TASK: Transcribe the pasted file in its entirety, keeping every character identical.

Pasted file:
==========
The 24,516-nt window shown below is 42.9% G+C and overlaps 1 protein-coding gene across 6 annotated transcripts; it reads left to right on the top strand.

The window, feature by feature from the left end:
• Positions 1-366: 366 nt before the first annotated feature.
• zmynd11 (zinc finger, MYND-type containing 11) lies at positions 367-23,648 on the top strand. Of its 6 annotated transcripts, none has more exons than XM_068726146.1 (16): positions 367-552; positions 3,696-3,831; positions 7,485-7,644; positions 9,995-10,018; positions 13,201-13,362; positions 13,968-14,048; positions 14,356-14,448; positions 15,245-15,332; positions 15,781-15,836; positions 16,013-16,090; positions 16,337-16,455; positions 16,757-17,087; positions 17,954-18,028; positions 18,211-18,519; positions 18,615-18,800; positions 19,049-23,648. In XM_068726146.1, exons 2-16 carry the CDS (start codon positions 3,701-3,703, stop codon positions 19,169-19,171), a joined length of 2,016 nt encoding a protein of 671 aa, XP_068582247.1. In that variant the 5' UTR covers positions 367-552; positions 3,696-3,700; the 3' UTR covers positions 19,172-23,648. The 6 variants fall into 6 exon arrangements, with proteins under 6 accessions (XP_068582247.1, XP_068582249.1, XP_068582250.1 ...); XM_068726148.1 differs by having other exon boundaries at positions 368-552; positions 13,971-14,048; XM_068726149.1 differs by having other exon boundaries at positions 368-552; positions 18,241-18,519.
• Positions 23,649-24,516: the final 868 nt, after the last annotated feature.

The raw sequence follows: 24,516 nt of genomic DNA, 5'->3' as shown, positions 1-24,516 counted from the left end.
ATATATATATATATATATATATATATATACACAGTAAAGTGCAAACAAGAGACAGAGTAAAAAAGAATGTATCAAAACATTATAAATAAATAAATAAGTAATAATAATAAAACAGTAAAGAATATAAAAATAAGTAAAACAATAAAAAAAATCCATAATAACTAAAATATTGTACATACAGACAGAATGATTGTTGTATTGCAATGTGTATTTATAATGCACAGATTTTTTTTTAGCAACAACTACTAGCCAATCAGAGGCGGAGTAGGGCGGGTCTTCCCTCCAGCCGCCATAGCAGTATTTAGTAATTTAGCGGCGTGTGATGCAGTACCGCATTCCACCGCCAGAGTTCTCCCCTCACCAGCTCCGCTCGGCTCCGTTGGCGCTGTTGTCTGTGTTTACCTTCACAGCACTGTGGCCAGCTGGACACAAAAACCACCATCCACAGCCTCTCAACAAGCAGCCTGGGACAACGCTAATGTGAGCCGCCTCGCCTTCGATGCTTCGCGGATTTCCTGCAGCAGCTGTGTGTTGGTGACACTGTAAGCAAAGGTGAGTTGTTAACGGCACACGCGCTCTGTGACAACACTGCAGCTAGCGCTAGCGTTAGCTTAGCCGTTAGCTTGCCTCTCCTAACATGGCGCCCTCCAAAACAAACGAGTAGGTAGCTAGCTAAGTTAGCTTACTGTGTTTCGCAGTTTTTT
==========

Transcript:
The 24,516-nt window shown below is 42.9% G+C and overlaps 1 protein-coding gene across 6 annotated transcripts; it reads left to right on the top strand.

The window, feature by feature from the left end:
• Positions 1-366: 366 nt before the first annotated feature.
• zmynd11 (zinc finger, MYND-type containing 11) lies at positions 367-23,648 on the top strand. Of its 6 annotated transcripts, none has more exons than XM_068726146.1 (16): positions 367-552; positions 3,696-3,831; positions 7,485-7,644; positions 9,995-10,018; positions 13,201-13,362; positions 13,968-14,048; positions 14,356-14,448; positions 15,245-15,332; positions 15,781-15,836; positions 16,013-16,090; positions 16,337-16,455; positions 16,757-17,087; positions 17,954-18,028; positions 18,211-18,519; positions 18,615-18,800; positions 19,049-23,648. In XM_068726146.1, exons 2-16 carry the CDS (start codon positions 3,701-3,703, stop codon positions 19,169-19,171), a joined length of 2,016 nt encoding a protein of 671 aa, XP_068582247.1. In that variant the 5' UTR covers positions 367-552; positions 3,696-3,700; the 3' UTR covers positions 19,172-23,648. The 6 variants fall into 6 exon arrangements, with proteins under 6 accessions (XP_068582247.1, XP_068582249.1, XP_068582250.1 ...); XM_068726148.1 differs by having other exon boundaries at positions 368-552; positions 13,971-14,048; XM_068726149.1 differs by having other exon boundaries at positions 368-552; positions 18,241-18,519.
• Positions 23,649-24,516: the final 868 nt, after the last annotated feature.

The raw sequence follows: 24,516 nt of genomic DNA, 5'->3' as shown, positions 1-24,516 counted from the left end.
ATATATATATATATATATATATATATATACACAGTAAAGTGCAAACAAGAGACAGAGTAAAAAAGAATGTATCAAAACATTATAAATAAATAAATAAGTAATAATAATAAAACAGTAAAGAATATAAAAATAAGTAAAACAATAAAAAAAATCCATAATAACTAAAATATTGTACATACAGACAGAATGATTGTTGTATTGCAATGTGTATTTATAATGCACAGATTTTTTTTTAGCAACAACTACTAGCCAATCAGAGGCGGAGTAGGGCGGGTCTTCCCTCCAGCCGCCATAGCAGTATTTAGTAATTTAGCGGCGTGTGATGCAGTACCGCATTCCACCGCCAGAGTTCTCCCCTCACCAGCTCCGCTCGGCTCCGTTGGCGCTGTTGTCTGTGTTTACCTTCACAGCACTGTGGCCAGCTGGACACAAAAACCACCATCCACAGCCTCTCAACAAGCAGCCTGGGACAACGCTAATGTGAGCCGCCTCGCCTTCGATGCTTCGCGGATTTCCTGCAGCAGCTGTGTGTTGGTGACACTGTAAGCAAAGGTGAGTTGTTAACGGCACACGCGCTCTGTGACAACACTGCAGCTAGCGCTAGCGTTAGCTTAGCCGTTAGCTTGCCTCTCCTAACATGGCGCCCTCCAAAACAAACGAGTAGGTAGCTAGCTAAGTTAGCTTACTGTGTTTCGCAGTTTTTT